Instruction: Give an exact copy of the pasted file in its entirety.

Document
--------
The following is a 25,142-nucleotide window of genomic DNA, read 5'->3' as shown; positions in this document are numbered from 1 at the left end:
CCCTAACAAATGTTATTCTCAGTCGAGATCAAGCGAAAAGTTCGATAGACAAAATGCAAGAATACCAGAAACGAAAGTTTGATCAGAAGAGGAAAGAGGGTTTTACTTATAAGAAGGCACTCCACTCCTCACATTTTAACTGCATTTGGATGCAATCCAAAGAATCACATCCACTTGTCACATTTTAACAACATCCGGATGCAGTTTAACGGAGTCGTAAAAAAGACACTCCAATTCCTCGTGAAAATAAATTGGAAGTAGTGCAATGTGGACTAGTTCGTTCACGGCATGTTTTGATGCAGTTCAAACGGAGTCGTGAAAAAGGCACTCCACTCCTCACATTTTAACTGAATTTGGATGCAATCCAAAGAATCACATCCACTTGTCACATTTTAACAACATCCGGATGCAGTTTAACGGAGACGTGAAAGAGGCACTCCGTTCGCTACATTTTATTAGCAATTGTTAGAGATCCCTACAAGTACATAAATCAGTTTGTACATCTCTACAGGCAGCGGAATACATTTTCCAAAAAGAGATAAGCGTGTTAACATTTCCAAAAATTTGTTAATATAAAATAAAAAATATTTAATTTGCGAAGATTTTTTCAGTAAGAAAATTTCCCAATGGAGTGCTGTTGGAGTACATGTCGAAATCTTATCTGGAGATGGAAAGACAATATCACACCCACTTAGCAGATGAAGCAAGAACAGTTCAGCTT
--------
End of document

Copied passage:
The following is a 25,142-nucleotide window of genomic DNA, read 5'->3' as shown; positions in this document are numbered from 1 at the left end:
CCCTAACAAATGTTATTCTCAGTCGAGATCAAGCGAAAAGTTCGATAGACAAAATGCAAGAATACCAGAAACGAAAGTTTGATCAGAAGAGGAAAGAGGGTTTTACTTATAAGAAGGCACTCCACTCCTCACATTTTAACTGCATTTGGATGCAATCCAAAGAATCACATCCACTTGTCACATTTTAACAACATCCGGATGCAGTTTAACGGAGTCGTAAAAAAGACACTCCAATTCCTCGTGAAAATAAATTGGAAGTAGTGCAATGTGGACTAGTTCGTTCACGGCATGTTTTGATGCAGTTCAAACGGAGTCGTGAAAAAGGCACTCCACTCCTCACATTTTAACTGAATTTGGATGCAATCCAAAGAATCACATCCACTTGTCACATTTTAACAACATCCGGATGCAGTTTAACGGAGACGTGAAAGAGGCACTCCGTTCGCTACATTTTATTAGCAATTGTTAGAGATCCCTACAAGTACATAAATCAGTTTGTACATCTCTACAGGCAGCGGAATACATTTTCCAAAAAGAGATAAGCGTGTTAACATTTCCAAAAATTTGTTAATATAAAATAAAAAATATTTAATTTGCGAAGATTTTTTCAGTAAGAAAATTTCCCAATGGAGTGCTGTTGGAGTACATGTCGAAATCTTATCTGGAGATGGAAAGACAATATCACACCCACTTAGCAGATGAAGCAAGAACAGTTCAGCTT